Canonical Encoding Rules

Canonical Encoding Rules (CER) are a subset of the Basic Encoding Rules. They eliminate some of the additional flexibility provided by BER.

All valid CER encodings are valid BER encodings. Whereas BER allows multiple ways to encode most values, in CER only a single one of those ways is allowed for a given value (e.g., in BER, a BOOLEAN a value of 00 is FALSE and any non-zero value is TRUE, while in CER, 00 is FALSE and FF is TRUE, and values 01-FE are false).

CER is similar to DER in most ways. The major differences are as follows:

  • DER uses definite-length encoding, while CER uses indefinite-length encoding.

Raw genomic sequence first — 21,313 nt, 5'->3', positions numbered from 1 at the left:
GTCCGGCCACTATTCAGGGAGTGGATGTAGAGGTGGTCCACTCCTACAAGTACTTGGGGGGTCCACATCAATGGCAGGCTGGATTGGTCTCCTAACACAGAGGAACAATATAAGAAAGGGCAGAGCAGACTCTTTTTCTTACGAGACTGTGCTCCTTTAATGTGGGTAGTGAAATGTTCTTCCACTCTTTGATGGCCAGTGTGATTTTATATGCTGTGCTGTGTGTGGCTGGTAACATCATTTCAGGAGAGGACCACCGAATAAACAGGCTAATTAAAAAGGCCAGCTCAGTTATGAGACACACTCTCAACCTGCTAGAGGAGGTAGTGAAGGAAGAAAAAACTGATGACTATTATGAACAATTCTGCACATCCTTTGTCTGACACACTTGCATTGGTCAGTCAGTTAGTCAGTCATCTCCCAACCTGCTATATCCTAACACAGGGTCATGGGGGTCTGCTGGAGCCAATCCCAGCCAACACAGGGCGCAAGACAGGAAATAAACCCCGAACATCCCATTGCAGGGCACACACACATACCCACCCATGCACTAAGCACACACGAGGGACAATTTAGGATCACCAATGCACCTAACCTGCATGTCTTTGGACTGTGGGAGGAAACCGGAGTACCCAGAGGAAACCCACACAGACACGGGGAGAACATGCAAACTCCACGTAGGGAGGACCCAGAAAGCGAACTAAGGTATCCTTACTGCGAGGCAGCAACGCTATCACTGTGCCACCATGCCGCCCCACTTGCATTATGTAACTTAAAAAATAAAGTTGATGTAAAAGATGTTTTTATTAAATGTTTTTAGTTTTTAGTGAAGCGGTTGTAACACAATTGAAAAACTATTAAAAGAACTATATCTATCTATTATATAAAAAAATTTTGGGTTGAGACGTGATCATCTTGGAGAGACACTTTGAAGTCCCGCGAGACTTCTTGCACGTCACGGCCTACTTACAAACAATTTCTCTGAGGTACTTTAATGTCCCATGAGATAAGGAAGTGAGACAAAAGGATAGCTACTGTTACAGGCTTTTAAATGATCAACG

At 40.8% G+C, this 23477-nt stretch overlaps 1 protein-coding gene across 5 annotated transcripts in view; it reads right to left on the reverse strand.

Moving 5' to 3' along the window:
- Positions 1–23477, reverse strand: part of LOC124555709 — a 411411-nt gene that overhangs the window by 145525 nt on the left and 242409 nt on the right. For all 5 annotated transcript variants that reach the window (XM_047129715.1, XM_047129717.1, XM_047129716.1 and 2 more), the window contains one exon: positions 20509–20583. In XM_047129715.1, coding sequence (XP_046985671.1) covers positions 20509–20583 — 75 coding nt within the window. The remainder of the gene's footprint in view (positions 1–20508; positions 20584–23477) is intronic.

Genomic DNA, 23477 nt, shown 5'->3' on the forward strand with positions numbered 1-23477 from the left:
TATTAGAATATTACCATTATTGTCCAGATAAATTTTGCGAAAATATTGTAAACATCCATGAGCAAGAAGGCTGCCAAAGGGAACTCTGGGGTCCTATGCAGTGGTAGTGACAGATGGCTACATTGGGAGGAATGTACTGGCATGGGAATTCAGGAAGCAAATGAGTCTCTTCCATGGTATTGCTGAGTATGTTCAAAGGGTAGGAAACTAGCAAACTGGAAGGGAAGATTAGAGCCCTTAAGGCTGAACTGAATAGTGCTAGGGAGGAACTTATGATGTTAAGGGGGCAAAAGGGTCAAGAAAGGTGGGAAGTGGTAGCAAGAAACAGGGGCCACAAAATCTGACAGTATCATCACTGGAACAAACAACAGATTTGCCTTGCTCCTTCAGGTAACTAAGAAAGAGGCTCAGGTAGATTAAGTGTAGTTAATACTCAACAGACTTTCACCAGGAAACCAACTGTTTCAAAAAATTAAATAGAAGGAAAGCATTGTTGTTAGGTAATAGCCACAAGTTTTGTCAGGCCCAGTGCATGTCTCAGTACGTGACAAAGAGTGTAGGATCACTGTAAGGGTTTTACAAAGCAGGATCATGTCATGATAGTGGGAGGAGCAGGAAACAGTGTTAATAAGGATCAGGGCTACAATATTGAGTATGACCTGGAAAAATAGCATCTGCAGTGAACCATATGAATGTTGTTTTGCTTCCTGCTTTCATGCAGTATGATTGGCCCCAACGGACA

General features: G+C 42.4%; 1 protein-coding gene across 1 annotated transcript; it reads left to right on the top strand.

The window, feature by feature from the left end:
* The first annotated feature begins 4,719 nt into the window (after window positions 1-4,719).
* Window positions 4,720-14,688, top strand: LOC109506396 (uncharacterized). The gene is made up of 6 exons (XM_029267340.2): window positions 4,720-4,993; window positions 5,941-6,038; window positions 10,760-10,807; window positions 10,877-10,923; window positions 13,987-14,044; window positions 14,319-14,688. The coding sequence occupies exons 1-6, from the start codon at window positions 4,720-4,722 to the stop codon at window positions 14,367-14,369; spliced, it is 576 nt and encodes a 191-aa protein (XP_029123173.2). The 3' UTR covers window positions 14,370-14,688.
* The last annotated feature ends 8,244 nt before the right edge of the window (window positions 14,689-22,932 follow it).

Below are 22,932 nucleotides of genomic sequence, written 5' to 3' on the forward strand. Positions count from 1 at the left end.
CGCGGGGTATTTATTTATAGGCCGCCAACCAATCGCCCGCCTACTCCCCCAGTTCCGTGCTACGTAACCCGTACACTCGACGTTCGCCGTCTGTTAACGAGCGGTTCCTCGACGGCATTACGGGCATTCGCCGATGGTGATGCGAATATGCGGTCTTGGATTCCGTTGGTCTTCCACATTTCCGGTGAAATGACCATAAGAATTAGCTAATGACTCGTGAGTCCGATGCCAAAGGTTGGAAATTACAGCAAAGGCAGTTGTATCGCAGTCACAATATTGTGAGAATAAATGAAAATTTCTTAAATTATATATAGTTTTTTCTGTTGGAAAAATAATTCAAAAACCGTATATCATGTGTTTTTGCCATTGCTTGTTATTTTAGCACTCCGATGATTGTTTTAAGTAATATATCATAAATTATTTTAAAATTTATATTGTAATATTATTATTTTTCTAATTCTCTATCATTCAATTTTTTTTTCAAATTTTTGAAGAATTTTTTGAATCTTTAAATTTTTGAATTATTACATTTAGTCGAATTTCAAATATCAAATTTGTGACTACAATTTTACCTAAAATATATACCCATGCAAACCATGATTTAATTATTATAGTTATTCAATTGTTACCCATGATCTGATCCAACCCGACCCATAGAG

• DER requires string types to be encoded in the primitive form, while CER requires that string types be encoded in the primitive form if they are less than 1000 octets long, and in the constructed form with 1000 byte segments (except for possibly the last sentence) if they are more than 1000 bytes long.
  • In DER components of a SET must be sorted at runtime. In CER components of a SET are presorted based on the tags, using the same algorithm that is utilized in PER.


Age ::= INTEGER (0..7)
firstGrade Age ::= 6
-- 02 01 06

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